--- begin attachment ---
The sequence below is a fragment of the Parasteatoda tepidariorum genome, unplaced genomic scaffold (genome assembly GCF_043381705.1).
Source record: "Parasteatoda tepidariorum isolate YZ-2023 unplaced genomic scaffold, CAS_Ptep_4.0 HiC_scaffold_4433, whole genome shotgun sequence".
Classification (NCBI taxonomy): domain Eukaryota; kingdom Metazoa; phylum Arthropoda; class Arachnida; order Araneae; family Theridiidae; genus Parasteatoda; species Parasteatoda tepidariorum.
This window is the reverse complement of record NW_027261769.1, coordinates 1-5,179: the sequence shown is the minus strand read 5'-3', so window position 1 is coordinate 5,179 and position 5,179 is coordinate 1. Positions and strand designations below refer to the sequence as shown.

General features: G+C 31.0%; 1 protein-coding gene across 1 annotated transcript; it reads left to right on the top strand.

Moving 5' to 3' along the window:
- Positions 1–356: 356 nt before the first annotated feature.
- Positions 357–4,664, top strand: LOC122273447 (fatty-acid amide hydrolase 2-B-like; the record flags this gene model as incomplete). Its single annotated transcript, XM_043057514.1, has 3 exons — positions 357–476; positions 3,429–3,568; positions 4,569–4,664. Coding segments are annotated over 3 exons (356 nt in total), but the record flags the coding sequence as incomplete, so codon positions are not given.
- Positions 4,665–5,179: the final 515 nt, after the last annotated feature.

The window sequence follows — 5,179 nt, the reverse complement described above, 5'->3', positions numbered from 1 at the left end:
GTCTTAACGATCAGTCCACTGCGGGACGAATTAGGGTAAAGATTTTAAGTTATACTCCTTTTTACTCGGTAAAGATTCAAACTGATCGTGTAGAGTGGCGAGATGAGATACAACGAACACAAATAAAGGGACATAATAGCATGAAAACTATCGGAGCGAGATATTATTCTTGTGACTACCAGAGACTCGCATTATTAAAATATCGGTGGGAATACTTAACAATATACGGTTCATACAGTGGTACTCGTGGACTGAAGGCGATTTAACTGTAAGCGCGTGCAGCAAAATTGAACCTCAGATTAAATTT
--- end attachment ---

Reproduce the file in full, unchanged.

The sequence below is a fragment of the Parasteatoda tepidariorum genome, unplaced genomic scaffold (genome assembly GCF_043381705.1).
Source record: "Parasteatoda tepidariorum isolate YZ-2023 unplaced genomic scaffold, CAS_Ptep_4.0 HiC_scaffold_4433, whole genome shotgun sequence".
Classification (NCBI taxonomy): domain Eukaryota; kingdom Metazoa; phylum Arthropoda; class Arachnida; order Araneae; family Theridiidae; genus Parasteatoda; species Parasteatoda tepidariorum.
This window is the reverse complement of record NW_027261769.1, coordinates 1-5,179: the sequence shown is the minus strand read 5'-3', so window position 1 is coordinate 5,179 and position 5,179 is coordinate 1. Positions and strand designations below refer to the sequence as shown.

General features: G+C 31.0%; 1 protein-coding gene across 1 annotated transcript; it reads left to right on the top strand.

Moving 5' to 3' along the window:
- Positions 1–356: 356 nt before the first annotated feature.
- Positions 357–4,664, top strand: LOC122273447 (fatty-acid amide hydrolase 2-B-like; the record flags this gene model as incomplete). Its single annotated transcript, XM_043057514.1, has 3 exons — positions 357–476; positions 3,429–3,568; positions 4,569–4,664. Coding segments are annotated over 3 exons (356 nt in total), but the record flags the coding sequence as incomplete, so codon positions are not given.
- Positions 4,665–5,179: the final 515 nt, after the last annotated feature.

The window sequence follows — 5,179 nt, the reverse complement described above, 5'->3', positions numbered from 1 at the left end:
GTCTTAACGATCAGTCCACTGCGGGACGAATTAGGGTAAAGATTTTAAGTTATACTCCTTTTTACTCGGTAAAGATTCAAACTGATCGTGTAGAGTGGCGAGATGAGATACAACGAACACAAATAAAGGGACATAATAGCATGAAAACTATCGGAGCGAGATATTATTCTTGTGACTACCAGAGACTCGCATTATTAAAATATCGGTGGGAATACTTAACAATATACGGTTCATACAGTGGTACTCGTGGACTGAAGGCGATTTAACTGTAAGCGCGTGCAGCAAAATTGAACCTCAGATTAAATTT